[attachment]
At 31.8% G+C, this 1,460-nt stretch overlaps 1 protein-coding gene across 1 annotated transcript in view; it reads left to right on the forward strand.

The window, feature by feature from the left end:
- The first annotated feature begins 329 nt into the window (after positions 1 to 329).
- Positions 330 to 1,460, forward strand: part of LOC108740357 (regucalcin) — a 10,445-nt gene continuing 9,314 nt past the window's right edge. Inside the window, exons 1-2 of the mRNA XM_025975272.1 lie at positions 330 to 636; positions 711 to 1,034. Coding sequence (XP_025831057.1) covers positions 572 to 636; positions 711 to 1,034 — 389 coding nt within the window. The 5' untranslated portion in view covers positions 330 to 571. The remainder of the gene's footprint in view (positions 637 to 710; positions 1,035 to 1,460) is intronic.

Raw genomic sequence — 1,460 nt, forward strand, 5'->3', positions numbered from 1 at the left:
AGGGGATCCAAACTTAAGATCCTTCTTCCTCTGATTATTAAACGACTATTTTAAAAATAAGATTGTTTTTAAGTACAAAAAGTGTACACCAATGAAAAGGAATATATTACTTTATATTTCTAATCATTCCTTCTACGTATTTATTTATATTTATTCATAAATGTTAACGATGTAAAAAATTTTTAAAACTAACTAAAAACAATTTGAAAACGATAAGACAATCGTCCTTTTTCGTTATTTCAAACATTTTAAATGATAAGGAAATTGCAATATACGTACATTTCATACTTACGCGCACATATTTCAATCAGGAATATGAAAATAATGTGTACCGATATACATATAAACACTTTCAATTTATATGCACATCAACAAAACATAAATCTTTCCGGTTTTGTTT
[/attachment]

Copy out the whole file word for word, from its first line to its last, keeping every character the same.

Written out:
At 31.8% G+C, this 1,460-nt stretch overlaps 1 protein-coding gene across 1 annotated transcript in view; it reads left to right on the forward strand.

The window, feature by feature from the left end:
- The first annotated feature begins 329 nt into the window (after positions 1 to 329).
- Positions 330 to 1,460, forward strand: part of LOC108740357 (regucalcin) — a 10,445-nt gene continuing 9,314 nt past the window's right edge. Inside the window, exons 1-2 of the mRNA XM_025975272.1 lie at positions 330 to 636; positions 711 to 1,034. Coding sequence (XP_025831057.1) covers positions 572 to 636; positions 711 to 1,034 — 389 coding nt within the window. The 5' untranslated portion in view covers positions 330 to 571. The remainder of the gene's footprint in view (positions 637 to 710; positions 1,035 to 1,460) is intronic.

Raw genomic sequence — 1,460 nt, forward strand, 5'->3', positions numbered from 1 at the left:
AGGGGATCCAAACTTAAGATCCTTCTTCCTCTGATTATTAAACGACTATTTTAAAAATAAGATTGTTTTTAAGTACAAAAAGTGTACACCAATGAAAAGGAATATATTACTTTATATTTCTAATCATTCCTTCTACGTATTTATTTATATTTATTCATAAATGTTAACGATGTAAAAAATTTTTAAAACTAACTAAAAACAATTTGAAAACGATAAGACAATCGTCCTTTTTCGTTATTTCAAACATTTTAAATGATAAGGAAATTGCAATATACGTACATTTCATACTTACGCGCACATATTTCAATCAGGAATATGAAAATAATGTGTACCGATATACATATAAACACTTTCAATTTATATGCACATCAACAAAACATAAATCTTTCCGGTTTTGTTT